Climate Science Not Settled Nor Rock Solid: Quicksand Is Better Analogy

Danielle Smith, leader of Alberta’s Wildrose Party possibly contributed to her election defeat when she said about climate change,

“We have always said the science isn’t settled and we need to continue to monitor the debate.”

It’s an accurate and reasonable statement, but triggered inaccurate and unreasonable responses, which fall into some of the categories identified by Christopher Moncton. Here are four of them.

1. “The Greek philosopher Aristotle, 2300 years ago, listed the dozen commonest logical fallacies in human discourse in his book Sophistical Refutations. Not the least of these invalid arguments is what the mediaeval schoolmen would later call the argumentum ad populum – the consensus or headcount fallacy.”

2. “Ah,” say the believers, “but there is a consensus of scientists and learned societies.” That is the argumentum ad verecundiam, the reputation or appeal-to-authority fallacy.”

3. “But it’s only if we include a strong warming effect from Man’s CO2 emissions that we can reproduce the observed warming of the past 60 years. We cannot think of any other reason for the warming.” That argument from the UN’s climate panel, the IPCC, is the argumentum ad ignorantiam, the fallacy of arguing from ignorance. We do not know why the warming has occurred. Arbitrarily to blame Man is impermissible.”

4. “We tell the computer models that there will be strong warming if we add CO2 to the air. The models show there will be a strong warming. Therefore the warming is our fault.” This is the argumentum ad petitionem principii, the circular-argument fallacy, where a premise is also the conclusion.”

Andrew Weaver, one of Canada’s top climate modelers, recently said about climate science,

“It’s more than firm, it’s as solid as a rock,” “The scientific community has used the word unequivocal.”

“There are thousands of scientists working on this problem and if there was an Achilles heel to it, one person would find it. This is lowest common-denominator rhetoric.”

These are classic argumentum ad verecundiam (2) or consensus arguments, which I wrote about here. Thousands of scientists are working on the problem and they’ve found a multitude of Achilles heels. Here’s recent commentary on one of the most egregious, the omission practice of leaving out variables or data.

If Weaver is referring to the Intergovernmental Panel on Climate Change (IPCC) people they have a vested interest in perpetuating the IPCC version of climate science, best illustrated by Joanne Nova’s telling cartoon.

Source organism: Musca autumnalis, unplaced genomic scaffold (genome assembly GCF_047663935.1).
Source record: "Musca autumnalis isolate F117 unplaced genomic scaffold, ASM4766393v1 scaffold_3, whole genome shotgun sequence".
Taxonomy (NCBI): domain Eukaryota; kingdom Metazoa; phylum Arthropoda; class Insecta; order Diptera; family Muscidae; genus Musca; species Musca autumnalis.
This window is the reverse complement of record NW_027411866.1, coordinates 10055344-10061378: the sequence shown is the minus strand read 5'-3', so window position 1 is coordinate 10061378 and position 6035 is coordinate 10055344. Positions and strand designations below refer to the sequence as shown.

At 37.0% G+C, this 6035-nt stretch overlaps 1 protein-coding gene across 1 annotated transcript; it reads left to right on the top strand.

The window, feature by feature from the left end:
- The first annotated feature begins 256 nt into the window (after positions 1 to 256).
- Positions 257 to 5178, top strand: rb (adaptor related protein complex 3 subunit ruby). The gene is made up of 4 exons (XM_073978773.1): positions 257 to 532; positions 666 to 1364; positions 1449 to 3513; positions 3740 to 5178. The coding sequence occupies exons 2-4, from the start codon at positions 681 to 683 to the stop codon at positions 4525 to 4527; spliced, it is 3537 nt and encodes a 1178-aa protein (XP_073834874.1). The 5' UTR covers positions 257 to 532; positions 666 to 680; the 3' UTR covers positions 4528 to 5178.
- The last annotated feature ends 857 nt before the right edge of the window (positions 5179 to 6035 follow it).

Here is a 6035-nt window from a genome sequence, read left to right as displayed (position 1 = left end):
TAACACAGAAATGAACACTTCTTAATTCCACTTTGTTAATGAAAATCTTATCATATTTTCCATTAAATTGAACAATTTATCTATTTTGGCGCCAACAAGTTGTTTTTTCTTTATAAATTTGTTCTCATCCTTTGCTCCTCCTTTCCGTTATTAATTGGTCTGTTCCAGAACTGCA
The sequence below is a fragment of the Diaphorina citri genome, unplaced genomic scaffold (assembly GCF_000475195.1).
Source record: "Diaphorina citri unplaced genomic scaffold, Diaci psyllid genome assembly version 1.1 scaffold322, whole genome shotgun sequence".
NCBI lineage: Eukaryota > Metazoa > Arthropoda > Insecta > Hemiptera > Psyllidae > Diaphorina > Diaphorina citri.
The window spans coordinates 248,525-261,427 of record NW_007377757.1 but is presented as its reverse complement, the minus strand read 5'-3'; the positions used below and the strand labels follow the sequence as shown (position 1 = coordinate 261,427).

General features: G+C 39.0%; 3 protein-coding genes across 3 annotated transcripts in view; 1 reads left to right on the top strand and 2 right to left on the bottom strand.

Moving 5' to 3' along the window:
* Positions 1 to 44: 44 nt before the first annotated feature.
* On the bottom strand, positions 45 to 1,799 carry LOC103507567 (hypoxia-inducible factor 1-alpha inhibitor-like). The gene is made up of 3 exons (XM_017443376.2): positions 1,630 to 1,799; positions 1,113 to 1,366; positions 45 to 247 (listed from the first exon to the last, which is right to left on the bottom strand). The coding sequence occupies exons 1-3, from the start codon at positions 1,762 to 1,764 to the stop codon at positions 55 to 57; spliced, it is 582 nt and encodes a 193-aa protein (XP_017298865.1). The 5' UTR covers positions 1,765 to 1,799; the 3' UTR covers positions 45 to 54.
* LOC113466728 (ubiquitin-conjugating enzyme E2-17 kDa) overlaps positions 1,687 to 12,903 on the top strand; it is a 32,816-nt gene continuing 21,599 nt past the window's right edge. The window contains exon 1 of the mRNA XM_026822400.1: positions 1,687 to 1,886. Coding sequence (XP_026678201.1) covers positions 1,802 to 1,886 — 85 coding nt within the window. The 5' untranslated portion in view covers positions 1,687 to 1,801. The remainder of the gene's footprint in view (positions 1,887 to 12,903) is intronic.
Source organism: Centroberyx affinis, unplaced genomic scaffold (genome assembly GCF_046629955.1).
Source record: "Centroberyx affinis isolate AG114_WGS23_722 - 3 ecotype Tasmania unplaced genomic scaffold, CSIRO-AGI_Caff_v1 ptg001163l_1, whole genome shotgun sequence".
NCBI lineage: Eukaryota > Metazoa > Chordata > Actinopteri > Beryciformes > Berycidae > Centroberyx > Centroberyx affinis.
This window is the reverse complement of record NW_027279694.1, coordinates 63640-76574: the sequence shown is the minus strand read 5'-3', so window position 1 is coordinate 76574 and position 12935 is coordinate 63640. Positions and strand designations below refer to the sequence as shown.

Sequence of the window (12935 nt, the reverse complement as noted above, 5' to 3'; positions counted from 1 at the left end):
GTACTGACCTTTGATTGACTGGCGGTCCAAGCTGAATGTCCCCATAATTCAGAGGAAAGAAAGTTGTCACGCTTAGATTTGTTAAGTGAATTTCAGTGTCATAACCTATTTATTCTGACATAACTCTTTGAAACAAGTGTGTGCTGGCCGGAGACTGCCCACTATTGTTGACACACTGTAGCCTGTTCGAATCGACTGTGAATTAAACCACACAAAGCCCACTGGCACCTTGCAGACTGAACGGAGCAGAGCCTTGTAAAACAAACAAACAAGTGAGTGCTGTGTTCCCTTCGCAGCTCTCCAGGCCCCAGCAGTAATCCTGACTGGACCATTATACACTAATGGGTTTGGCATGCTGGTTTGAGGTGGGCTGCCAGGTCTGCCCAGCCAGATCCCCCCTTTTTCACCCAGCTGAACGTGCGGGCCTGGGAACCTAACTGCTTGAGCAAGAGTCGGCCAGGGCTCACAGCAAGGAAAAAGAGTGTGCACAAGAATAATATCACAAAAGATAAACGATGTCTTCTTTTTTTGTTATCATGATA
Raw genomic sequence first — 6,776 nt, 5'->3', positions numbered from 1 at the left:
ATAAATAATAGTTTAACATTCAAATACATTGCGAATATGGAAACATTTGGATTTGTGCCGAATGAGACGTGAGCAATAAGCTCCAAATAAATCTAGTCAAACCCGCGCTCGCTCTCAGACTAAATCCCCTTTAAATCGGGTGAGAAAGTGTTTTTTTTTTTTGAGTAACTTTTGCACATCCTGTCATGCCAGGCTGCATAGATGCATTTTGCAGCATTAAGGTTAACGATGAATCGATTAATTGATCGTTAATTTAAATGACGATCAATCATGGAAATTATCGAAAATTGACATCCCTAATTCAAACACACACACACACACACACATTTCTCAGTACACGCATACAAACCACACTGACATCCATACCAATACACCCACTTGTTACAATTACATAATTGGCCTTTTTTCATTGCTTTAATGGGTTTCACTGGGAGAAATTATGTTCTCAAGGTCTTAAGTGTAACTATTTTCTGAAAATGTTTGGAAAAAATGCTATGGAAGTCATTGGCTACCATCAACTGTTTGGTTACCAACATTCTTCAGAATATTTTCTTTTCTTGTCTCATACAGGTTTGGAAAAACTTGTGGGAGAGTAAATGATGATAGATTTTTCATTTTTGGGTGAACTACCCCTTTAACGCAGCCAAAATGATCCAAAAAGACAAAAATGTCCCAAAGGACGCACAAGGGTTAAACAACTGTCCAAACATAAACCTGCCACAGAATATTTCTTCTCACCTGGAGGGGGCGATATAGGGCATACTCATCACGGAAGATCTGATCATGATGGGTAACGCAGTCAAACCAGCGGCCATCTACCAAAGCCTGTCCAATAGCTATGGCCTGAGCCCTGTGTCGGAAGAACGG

But there’s a more telling scientific reason why IPCC science isn’t rock solid and quicksand is a better analogy. A basic definition of science is the ability to predict. IPCC began making predictions but quickly switched to projections based on different scenarios. Regardless of terminology the public understand they’re predictions, as they’re supposedly scientifically derived prognostications. Regardless of terminology they’re all produced by computer models and are all wrong.

There’s much literature, including peer reviewed articles, analyzing what’s wrong with the models and others identify failure of the models. Dr Clive Best’s projections compare actual temperature records with the 1990 predictions and show even the lowest is wrong. A second graph adds CO2 change and how it separates from temperature in 2000; the point at which global warming became climate change.

Two problems guarantee failure of the IPCC work. The anthropogenic global warming (AGW) hypothesis is based on incorrect assumptions, which are built into the computer models. For example, a CO2 increase causes a temperature increase, when the opposite happens in every record. IPCC projections continue to follow the CO2 record after 2000 that indicate it’s integral to their calculations. It’s a classic argumentum ad petitionem principii, or circular argument (4). It also fits the common observation about computer models – garbage in, garbage out (GIGO). I prefer with IPCC models it means, garbage in, gospel out.

Professor Richard Feynman, Nobel Laureate in Physics said,

“It does not matter who you are, or how smart you are, or what title you have, or how many of you there are, and certainly not how many papers your side has published, if your prediction is wrong then your hypothesis is wrong. Period.”

Climate predictions are consistently wrong, so the hypothesis is wrong and the computer models built on it are wrong and produce meaingless results. Failed predictions indicate climate science remains unsettled. Corollary of the settled, solid rock arguments are that we can eliminate IPCC, or is that a reductio ad absurdum argument?


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2 Responses

  1. April 30, 2012

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  2. May 14, 2012